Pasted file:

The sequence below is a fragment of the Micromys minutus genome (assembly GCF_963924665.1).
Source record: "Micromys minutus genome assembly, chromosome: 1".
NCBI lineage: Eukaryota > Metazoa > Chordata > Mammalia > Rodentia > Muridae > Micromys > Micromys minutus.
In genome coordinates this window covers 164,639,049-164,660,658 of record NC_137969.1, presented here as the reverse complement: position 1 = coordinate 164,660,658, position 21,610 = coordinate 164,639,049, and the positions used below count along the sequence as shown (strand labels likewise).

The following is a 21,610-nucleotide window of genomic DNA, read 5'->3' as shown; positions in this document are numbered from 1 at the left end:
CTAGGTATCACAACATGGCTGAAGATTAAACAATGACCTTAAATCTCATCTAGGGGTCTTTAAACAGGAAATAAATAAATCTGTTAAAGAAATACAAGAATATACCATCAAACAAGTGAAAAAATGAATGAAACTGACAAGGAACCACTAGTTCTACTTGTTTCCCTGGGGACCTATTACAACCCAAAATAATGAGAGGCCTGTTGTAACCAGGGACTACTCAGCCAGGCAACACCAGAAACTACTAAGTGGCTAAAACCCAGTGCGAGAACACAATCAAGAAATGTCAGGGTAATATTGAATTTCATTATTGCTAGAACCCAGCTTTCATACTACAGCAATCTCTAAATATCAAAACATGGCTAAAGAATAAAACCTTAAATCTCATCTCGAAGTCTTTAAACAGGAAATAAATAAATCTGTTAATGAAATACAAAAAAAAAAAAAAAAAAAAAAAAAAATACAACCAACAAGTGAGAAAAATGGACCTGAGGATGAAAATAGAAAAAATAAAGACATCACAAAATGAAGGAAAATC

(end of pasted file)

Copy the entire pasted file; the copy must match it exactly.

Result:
The sequence below is a fragment of the Micromys minutus genome (assembly GCF_963924665.1).
Source record: "Micromys minutus genome assembly, chromosome: 1".
NCBI lineage: Eukaryota > Metazoa > Chordata > Mammalia > Rodentia > Muridae > Micromys > Micromys minutus.
In genome coordinates this window covers 164,639,049-164,660,658 of record NC_137969.1, presented here as the reverse complement: position 1 = coordinate 164,660,658, position 21,610 = coordinate 164,639,049, and the positions used below count along the sequence as shown (strand labels likewise).

The following is a 21,610-nucleotide window of genomic DNA, read 5'->3' as shown; positions in this document are numbered from 1 at the left end:
CTAGGTATCACAACATGGCTGAAGATTAAACAATGACCTTAAATCTCATCTAGGGGTCTTTAAACAGGAAATAAATAAATCTGTTAAAGAAATACAAGAATATACCATCAAACAAGTGAAAAAATGAATGAAACTGACAAGGAACCACTAGTTCTACTTGTTTCCCTGGGGACCTATTACAACCCAAAATAATGAGAGGCCTGTTGTAACCAGGGACTACTCAGCCAGGCAACACCAGAAACTACTAAGTGGCTAAAACCCAGTGCGAGAACACAATCAAGAAATGTCAGGGTAATATTGAATTTCATTATTGCTAGAACCCAGCTTTCATACTACAGCAATCTCTAAATATCAAAACATGGCTAAAGAATAAAACCTTAAATCTCATCTCGAAGTCTTTAAACAGGAAATAAATAAATCTGTTAATGAAATACAAAAAAAAAAAAAAAAAAAAAAAAAAATACAACCAACAAGTGAGAAAAATGGACCTGAGGATGAAAATAGAAAAAATAAAGACATCACAAAATGAAGGAAAATC